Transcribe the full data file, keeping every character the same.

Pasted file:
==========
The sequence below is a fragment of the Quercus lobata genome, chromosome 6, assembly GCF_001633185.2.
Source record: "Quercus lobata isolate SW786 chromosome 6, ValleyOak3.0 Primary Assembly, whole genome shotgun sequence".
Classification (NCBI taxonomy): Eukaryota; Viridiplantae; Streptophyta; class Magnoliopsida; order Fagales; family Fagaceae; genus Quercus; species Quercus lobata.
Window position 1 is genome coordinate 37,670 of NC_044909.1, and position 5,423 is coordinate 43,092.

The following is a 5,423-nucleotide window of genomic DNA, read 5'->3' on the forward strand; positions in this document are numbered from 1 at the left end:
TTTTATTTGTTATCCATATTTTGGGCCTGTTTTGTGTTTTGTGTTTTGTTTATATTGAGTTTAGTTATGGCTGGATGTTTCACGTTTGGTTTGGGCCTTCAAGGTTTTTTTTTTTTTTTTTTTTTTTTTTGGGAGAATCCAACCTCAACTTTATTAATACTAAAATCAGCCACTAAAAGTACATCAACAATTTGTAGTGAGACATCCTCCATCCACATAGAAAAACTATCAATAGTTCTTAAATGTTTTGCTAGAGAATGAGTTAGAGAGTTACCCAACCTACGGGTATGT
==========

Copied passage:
The sequence below is a fragment of the Quercus lobata genome, chromosome 6, assembly GCF_001633185.2.
Source record: "Quercus lobata isolate SW786 chromosome 6, ValleyOak3.0 Primary Assembly, whole genome shotgun sequence".
Classification (NCBI taxonomy): Eukaryota; Viridiplantae; Streptophyta; class Magnoliopsida; order Fagales; family Fagaceae; genus Quercus; species Quercus lobata.
Window position 1 is genome coordinate 37,670 of NC_044909.1, and position 5,423 is coordinate 43,092.

The following is a 5,423-nucleotide window of genomic DNA, read 5'->3' on the forward strand; positions in this document are numbered from 1 at the left end:
TTTTATTTGTTATCCATATTTTGGGCCTGTTTTGTGTTTTGTGTTTTGTTTATATTGAGTTTAGTTATGGCTGGATGTTTCACGTTTGGTTTGGGCCTTCAAGGTTTTTTTTTTTTTTTTTTTTTTTTTTGGGAGAATCCAACCTCAACTTTATTAATACTAAAATCAGCCACTAAAAGTACATCAACAATTTGTAGTGAGACATCCTCCATCCACATAGAAAAACTATCAATAGTTCTTAAATGTTTTGCTAGAGAATGAGTTAGAGAGTTACCCAACCTACGGGTATGT